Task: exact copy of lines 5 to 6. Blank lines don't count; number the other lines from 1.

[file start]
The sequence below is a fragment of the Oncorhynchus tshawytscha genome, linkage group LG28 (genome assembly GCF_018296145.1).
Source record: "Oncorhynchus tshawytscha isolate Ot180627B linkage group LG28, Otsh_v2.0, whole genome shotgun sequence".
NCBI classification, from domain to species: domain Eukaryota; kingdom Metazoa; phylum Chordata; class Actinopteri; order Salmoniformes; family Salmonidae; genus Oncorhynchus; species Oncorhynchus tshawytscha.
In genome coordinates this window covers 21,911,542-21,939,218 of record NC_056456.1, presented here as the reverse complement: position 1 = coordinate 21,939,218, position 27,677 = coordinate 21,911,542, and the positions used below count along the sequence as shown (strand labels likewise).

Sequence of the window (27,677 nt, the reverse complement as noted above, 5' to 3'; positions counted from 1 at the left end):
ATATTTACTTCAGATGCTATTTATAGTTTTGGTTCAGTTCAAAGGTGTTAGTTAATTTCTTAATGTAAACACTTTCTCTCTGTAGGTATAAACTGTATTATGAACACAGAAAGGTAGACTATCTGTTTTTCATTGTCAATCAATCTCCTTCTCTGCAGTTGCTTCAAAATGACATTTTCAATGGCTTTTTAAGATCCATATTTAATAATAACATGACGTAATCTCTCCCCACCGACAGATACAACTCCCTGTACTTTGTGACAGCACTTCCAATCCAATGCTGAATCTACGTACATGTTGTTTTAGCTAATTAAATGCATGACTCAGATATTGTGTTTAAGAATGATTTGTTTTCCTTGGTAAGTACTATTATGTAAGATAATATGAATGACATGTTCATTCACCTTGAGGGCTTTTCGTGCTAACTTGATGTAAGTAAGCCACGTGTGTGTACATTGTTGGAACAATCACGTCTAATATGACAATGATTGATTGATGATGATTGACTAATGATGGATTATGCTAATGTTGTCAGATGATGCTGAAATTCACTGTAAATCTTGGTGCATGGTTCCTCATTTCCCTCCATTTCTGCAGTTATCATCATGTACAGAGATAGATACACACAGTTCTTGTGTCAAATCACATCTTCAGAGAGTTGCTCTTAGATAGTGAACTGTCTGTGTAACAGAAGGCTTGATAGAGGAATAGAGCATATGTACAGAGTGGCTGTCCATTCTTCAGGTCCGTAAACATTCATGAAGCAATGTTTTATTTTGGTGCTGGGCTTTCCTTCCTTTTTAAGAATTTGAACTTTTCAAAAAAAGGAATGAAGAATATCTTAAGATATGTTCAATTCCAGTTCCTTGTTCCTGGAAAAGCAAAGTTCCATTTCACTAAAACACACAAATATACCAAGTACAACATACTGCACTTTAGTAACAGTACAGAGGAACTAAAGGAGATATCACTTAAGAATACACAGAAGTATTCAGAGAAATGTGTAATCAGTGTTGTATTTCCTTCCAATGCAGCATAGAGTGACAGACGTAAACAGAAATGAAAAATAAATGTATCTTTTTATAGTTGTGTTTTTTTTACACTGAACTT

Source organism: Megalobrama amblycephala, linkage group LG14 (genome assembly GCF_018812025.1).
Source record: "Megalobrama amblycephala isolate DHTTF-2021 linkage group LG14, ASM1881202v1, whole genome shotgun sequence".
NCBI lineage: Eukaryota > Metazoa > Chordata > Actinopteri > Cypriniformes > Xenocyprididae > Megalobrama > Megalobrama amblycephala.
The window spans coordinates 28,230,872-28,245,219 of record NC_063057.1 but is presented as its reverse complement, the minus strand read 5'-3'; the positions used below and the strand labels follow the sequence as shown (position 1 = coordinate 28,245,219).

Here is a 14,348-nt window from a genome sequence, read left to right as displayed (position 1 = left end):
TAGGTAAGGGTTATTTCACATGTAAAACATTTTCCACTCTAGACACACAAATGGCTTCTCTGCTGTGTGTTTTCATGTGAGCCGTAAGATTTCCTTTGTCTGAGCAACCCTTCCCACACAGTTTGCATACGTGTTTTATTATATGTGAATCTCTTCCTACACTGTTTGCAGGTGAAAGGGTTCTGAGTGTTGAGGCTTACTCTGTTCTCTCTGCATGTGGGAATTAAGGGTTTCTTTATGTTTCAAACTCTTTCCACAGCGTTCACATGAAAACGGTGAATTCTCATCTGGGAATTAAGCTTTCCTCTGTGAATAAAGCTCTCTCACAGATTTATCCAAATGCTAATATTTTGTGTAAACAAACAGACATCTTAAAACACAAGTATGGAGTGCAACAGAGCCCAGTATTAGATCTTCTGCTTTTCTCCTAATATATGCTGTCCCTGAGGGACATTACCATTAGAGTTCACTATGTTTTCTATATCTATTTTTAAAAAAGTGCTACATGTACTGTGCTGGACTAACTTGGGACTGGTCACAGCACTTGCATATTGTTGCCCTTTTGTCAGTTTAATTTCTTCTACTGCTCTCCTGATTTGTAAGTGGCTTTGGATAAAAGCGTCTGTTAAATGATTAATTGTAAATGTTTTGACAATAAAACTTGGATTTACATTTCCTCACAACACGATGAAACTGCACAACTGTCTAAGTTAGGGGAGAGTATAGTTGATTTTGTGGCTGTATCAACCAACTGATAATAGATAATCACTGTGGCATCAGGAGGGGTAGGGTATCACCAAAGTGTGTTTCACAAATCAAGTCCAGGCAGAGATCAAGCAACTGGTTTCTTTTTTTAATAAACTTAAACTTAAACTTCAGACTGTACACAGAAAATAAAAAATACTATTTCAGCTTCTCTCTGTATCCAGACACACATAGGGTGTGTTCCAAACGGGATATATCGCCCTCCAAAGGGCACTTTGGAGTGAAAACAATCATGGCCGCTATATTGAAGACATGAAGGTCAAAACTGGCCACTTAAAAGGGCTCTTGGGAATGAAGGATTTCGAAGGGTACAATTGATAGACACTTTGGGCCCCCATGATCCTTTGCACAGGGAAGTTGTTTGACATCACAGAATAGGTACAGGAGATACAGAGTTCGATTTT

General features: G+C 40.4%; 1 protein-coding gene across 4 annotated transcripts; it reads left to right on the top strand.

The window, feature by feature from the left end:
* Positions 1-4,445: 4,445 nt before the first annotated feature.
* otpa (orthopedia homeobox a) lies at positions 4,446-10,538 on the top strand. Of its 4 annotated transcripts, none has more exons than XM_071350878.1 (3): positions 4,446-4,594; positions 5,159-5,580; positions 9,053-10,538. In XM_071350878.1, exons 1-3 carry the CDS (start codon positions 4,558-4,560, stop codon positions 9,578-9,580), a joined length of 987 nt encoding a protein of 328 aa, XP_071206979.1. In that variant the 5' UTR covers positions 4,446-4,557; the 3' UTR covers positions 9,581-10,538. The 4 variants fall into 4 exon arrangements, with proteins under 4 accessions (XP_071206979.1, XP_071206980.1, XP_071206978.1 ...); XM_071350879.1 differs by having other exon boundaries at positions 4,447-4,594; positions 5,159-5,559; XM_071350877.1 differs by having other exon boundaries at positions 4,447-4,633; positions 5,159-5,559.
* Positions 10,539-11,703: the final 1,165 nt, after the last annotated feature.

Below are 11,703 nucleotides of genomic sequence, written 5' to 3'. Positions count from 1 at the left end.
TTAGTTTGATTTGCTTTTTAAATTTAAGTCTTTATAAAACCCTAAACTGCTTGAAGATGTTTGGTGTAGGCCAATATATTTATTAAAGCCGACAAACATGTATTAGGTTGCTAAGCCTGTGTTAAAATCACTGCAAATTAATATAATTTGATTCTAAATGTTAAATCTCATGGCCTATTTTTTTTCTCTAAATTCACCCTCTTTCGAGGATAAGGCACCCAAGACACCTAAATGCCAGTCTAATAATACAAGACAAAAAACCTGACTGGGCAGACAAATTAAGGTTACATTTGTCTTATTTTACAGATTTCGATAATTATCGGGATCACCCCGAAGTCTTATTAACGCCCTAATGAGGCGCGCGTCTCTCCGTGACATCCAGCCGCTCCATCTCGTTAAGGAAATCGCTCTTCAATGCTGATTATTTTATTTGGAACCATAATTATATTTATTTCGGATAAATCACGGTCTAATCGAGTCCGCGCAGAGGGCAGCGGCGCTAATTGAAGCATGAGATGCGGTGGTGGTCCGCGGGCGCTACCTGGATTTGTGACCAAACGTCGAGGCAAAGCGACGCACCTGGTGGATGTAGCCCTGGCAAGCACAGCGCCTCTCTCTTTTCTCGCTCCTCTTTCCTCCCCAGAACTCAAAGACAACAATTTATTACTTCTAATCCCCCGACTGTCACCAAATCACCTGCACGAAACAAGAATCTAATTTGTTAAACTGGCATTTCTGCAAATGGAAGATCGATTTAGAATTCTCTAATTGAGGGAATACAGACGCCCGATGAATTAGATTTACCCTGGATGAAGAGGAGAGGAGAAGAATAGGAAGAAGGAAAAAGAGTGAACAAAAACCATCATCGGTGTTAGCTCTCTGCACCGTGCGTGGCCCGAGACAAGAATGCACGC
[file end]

Sequence of the window (27,677 nt, the reverse complement as noted above, 5' to 3'; positions counted from 1 at the left end):
ATATTTACTTCAGATGCTATTTATAGTTTTGGTTCAGTTCAAAGGTGTTAGTTAATTTCTTAATGTAAACACTTTCTCTCTGTAGGTATAAACTGTATTATGAACACAGAAAGGTAGACTATCTGTTTTTCATTGTCAATCAATCTCCTTCTCTGCAGTTGCTTCAAAATGACATTTTCAATGGCTTTTTAAGATCCATATTTAATAATAACATGACGTAATCTCTCCCCACCGACAGATACAACTCCCTGTACTTTGTGACAGCACTTCCAATCCAATGCTGAATCTACGTACATGTTGTTTTAGCTAATTAAATGCATGACTCAGATATTGTGTTTAAGAATGATTTGTTTTCCTTGGTAAGTACTATTATGTAAGATAATATGAATGACATGTTCATTCACCTTGAGGGCTTTTCGTGCTAACTTGATGTAAGTAAGCCACGTGTGTGTACATTGTTGGAACAATCACGTCTAATATGACAATGATTGATTGATGATGATTGACTAATGATGGATTATGCTAATGTTGTCAGATGATGCTGAAATTCACTGTAAATCTTGGTGCATGGTTCCTCATTTCCCTCCATTTCTGCAGTTATCATCATGTACAGAGATAGATACACACAGTTCTTGTGTCAAATCACATCTTCAGAGAGTTGCTCTTAGATAGTGAACTGTCTGTGTAACAGAAGGCTTGATAGAGGAATAGAGCATATGTACAGAGTGGCTGTCCATTCTTCAGGTCCGTAAACATTCATGAAGCAATGTTTTATTTTGGTGCTGGGCTTTCCTTCCTTTTTAAGAATTTGAACTTTTCAAAAAAAGGAATGAAGAATATCTTAAGATATGTTCAATTCCAGTTCCTTGTTCCTGGAAAAGCAAAGTTCCATTTCACTAAAACACACAAATATACCAAGTACAACATACTGCACTTTAGTAACAGTACAGAGGAACTAAAGGAGATATCACTTAAGAATACACAGAAGTATTCAGAGAAATGTGTAATCAGTGTTGTATTTCCTTCCAATGCAGCATAGAGTGACAGACGTAAACAGAAATGAAAAATAAATGTATCTTTTTATAGTTGTGTTTTTTTTACACTGAACTT